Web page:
WASHINGTON, DC, April 10, 2019 – Claudia Sassou-Nguesso, the daughter of Republic of Congo’s President, paid for a luxury apartment at the Trump International Hotel & Tower (Trump International) in New York City with funds that appear to have been stolen from the Congolese treasury, Global Witness reveals today in a new investigation. Her front man was José Veiga, a controversial businessperson who is the target of a Portuguese probe into corruption and money laundering in Congo.
Claudia Sassou-Nguesso and Veiga together set up a murky scheme to purchase the apartment in Trump’s flagship hotel and tower in New York using offshore accounts, secrecy jurisdictions, anonymous companies and enabling lawyers. Since 2010, French prosecutors have pursued the Sassou-Nguesso family’s assets on the basis that they had been acquired through misappropriation of public funds and money laundering.
Three Trump Organization companies, belonging to President Trump, played key roles in the apartment deal: as the owner of the Trump International at 1 Central Park West, as the broker in the sale, and as one of the companies mandated to carry out background checks on the purchaser of the apartment. Two other Trump-led companies received maintenance fee payments from the apartment for years, though Trump resigned his positions in these companies the day before his inauguration as U.S. President. Further disclosures are required to fully clarify whether or not Trump has profited from the condo since he became U.S. President.
“Our latest investigation provides further evidence that some of the world’s most notorious politicians and businesspeople choose to stash their cash in Trump property”, said Mariana Abreu, Campaigner at Global Witness. “The Trump Organization must face serious questions as to the quality of its procedures for background checks on the purchaser of this apartment. It should explain why it proceeded with this transaction despite the apparent risks of money laundering and corruption associated with it.”
Documents reviewed by Global Witness trace over half a billion dollars leaving Congo’s treasury and multi-million dollar sums subsequently passing via companies in Delaware, the British Virgin Islands and Cyprus before being used to purchase the apartment in Trump International. An apparently sham public works contract involving Veiga is used as a pretext for siphoning off almost $20 million. One of the world’s leading law firms, K&L Gates, set up a New York shell company to make the final purchase, which was financed by a Cypriot front company linked to Veiga but ultimately owned by Claudia Sassou-Nguesso.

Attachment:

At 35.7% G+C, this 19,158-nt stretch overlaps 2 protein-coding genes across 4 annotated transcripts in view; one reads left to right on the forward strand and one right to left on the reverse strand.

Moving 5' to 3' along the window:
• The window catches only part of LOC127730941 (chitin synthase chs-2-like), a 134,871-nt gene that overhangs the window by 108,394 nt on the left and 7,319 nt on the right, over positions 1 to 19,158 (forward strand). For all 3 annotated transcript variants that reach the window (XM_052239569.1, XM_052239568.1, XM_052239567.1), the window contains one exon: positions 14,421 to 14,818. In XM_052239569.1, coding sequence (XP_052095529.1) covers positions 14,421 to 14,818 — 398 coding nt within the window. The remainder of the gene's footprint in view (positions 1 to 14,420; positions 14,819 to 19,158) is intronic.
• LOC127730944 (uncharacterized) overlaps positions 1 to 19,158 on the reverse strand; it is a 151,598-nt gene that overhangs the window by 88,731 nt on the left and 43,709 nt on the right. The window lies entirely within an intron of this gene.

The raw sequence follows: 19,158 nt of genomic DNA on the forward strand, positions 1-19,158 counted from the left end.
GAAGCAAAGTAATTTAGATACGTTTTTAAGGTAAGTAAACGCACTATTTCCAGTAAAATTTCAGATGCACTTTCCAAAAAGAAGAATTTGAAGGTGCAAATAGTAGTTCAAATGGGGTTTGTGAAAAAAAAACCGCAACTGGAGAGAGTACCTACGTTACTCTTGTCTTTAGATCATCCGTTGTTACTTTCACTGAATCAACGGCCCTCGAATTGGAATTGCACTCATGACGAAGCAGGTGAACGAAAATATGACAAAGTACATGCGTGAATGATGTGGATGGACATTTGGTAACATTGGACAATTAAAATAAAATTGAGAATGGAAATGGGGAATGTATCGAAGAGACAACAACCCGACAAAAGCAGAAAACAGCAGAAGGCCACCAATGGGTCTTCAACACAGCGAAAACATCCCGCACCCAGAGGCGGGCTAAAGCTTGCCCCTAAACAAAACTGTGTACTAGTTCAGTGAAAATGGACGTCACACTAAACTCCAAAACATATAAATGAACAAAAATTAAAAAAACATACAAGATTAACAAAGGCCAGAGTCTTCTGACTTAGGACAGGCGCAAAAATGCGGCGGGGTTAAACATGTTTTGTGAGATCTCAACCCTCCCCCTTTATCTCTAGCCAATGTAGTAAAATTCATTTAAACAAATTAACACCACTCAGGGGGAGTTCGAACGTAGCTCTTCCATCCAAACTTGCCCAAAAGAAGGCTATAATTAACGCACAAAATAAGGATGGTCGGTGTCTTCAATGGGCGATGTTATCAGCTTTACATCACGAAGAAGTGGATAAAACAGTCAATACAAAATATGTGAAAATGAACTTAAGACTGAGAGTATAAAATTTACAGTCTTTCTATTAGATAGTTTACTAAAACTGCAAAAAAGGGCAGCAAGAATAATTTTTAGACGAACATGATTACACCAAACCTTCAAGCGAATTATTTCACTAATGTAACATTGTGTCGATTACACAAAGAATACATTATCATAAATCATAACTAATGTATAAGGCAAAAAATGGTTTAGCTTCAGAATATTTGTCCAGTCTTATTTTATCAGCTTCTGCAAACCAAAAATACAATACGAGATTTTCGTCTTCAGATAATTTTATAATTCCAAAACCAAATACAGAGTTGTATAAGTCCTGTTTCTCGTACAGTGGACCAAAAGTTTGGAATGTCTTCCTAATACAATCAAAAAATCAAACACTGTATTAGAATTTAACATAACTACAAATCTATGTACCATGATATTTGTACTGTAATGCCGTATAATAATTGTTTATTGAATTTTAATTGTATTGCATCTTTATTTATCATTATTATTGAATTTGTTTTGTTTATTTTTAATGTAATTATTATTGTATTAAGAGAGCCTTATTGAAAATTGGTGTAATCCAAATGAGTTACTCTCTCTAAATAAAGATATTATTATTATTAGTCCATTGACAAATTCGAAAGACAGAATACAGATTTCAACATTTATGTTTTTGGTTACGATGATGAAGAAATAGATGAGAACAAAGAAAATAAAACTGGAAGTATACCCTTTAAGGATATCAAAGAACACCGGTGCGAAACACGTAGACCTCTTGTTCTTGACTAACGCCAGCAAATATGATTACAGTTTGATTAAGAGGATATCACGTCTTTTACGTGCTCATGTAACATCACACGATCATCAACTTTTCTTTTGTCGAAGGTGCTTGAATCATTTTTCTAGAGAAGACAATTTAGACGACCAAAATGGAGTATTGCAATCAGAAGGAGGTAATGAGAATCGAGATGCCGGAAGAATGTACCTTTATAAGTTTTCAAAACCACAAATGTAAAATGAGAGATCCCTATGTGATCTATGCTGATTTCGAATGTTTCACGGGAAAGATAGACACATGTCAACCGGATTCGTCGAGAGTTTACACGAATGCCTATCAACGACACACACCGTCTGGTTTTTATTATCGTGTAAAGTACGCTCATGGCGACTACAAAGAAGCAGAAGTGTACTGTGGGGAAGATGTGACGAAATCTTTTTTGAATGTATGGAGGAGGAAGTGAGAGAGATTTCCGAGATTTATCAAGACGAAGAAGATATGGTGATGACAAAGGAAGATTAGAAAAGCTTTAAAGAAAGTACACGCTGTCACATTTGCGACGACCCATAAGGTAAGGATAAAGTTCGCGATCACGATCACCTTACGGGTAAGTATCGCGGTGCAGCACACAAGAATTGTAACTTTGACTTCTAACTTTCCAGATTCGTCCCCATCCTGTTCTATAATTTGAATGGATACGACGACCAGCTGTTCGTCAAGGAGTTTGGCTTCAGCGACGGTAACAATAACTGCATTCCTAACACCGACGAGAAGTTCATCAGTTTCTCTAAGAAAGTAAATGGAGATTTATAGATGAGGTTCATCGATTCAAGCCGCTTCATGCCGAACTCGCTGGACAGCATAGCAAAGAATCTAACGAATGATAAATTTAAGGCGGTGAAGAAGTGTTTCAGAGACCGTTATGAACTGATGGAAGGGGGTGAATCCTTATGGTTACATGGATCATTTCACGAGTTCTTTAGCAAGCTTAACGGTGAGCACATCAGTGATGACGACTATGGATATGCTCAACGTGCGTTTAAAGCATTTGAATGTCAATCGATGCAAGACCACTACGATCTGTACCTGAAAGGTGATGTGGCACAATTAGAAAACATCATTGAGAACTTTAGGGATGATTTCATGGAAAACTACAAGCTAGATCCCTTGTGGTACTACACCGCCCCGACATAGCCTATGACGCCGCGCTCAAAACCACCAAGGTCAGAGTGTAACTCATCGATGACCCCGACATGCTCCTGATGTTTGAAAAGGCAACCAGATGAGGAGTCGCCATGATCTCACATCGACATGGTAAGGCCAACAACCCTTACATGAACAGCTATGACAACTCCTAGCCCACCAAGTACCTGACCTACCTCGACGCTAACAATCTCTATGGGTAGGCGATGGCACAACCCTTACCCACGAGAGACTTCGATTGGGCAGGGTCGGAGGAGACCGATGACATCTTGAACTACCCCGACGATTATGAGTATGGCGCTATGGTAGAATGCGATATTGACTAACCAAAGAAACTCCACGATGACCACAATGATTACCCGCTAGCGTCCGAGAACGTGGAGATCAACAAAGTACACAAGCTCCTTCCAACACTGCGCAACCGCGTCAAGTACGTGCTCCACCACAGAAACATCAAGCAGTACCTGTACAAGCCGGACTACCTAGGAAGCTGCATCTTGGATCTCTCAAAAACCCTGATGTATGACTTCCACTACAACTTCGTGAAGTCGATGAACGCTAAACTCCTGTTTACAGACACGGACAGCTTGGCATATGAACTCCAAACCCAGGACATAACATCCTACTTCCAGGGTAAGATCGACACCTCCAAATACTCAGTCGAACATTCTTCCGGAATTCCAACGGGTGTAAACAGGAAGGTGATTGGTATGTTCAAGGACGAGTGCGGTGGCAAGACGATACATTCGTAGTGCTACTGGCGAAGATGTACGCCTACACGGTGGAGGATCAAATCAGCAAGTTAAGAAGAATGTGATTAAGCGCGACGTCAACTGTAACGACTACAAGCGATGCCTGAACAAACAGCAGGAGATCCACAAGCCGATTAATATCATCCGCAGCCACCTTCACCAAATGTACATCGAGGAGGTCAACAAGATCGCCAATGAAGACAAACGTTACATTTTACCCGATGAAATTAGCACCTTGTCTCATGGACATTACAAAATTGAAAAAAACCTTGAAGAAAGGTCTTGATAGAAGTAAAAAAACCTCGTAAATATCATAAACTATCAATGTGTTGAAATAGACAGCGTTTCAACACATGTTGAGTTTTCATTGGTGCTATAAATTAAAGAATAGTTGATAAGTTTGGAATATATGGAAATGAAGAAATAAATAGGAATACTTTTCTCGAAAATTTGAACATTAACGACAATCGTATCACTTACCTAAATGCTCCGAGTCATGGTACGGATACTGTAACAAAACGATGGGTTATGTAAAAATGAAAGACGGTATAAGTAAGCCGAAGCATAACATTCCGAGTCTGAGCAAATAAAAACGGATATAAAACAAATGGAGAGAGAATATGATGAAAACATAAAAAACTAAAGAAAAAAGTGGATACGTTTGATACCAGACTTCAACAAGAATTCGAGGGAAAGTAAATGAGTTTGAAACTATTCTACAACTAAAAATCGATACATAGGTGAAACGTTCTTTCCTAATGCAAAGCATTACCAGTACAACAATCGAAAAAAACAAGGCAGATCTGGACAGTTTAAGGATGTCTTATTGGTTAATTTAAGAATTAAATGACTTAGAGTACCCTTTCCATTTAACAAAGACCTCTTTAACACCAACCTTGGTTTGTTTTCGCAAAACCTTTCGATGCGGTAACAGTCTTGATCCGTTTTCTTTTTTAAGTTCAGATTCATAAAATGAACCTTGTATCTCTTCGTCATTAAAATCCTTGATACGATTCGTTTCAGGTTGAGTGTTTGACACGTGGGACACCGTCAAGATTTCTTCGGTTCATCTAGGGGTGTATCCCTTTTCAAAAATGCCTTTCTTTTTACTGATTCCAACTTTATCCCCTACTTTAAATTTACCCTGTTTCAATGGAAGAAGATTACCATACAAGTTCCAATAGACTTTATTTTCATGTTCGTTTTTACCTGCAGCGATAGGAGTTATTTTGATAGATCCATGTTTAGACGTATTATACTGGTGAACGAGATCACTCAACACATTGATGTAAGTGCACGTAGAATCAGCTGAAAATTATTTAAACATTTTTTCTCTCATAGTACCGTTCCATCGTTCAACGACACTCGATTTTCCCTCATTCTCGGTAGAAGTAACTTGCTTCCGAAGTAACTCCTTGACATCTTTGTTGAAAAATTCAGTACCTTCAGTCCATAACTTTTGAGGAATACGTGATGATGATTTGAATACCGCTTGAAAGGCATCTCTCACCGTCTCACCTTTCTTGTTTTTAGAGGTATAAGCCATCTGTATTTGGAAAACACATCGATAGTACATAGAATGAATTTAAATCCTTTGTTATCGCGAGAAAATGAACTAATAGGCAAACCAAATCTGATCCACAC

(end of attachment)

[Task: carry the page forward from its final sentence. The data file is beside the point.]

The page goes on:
“Claudia Sassou-Nguesso and José Veiga used many of the tools of the global financial system to enable them to siphon, hide and potentially launder millions of dollars of apparently public funds through a luxury Trump property. Such money should be spent in the best interests of Congolese citizens,” said Abreu. “This highlights the urgent need to address the ways in which opaque companies can move funds around the world at ease, facing no tough questions on provenance or legitimacy despite multiple corruption warning signs.”
The consequences of transactions like these can be devastating, often for people battling poverty and corrupt governments in places like Congo, where leaders give public contracts to the least scrupulous investors and the most opportunistic criminals.
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Global Witness does not allege that either K&L Gates or the Trump Organization broke any laws in their roles in the acquisition of apartment 32G. There are no legal requirements in the U.S. for law firms or real estate actors to do due diligence on their clients, so the firm and Trump Organization may argue they were entitled to take on this business. This is part of a broader systemic problem that allows transactions such as these to take place with minimal scrutiny.
The U.S. and Europe have an obligation to address their own systems’ loopholes that enable corruption and money laundering, allowing notorious political elites like the Sassou-Nguessos to enjoy the luxurious spoils of apparently ill-gotten gains abroad.
Global Witness is calling upon relevant U.S. authorities, including congressional committees, to investigate these allegations and, if appropriate, hold the Trump Organization and Donald Trump accountable for their actions. Law enforcement in the U.S., France and Portugal should investigate the signs of money laundering in the purchase of the apartment and the seeming embezzlement of public funds by the Congolese Presidential family, enabled by Veiga. If it turns out that no laws were broken, then the law should be tightened up to make it more difficult for this sort of red-flag transaction to take place.
Global Witness wrote to Trump Organization, Claudia Sassou-Nguesso, José Veiga’s lawyer, K&L Gates, and the Congolese government spokesperson asking for comment on the details and allegations laid out in this article. No substantive responses were received by any of these parties, but the Trump Organization has consistently refuted allegations of wrongdoing around property ventures and deals. For further details of parties contacted and responses received, see the full report here.
Global Witness campaigns to end environmental and human rights abuses driven by the exploitation of natural resources and corruption in the global political and economic system. www.globalwitness.org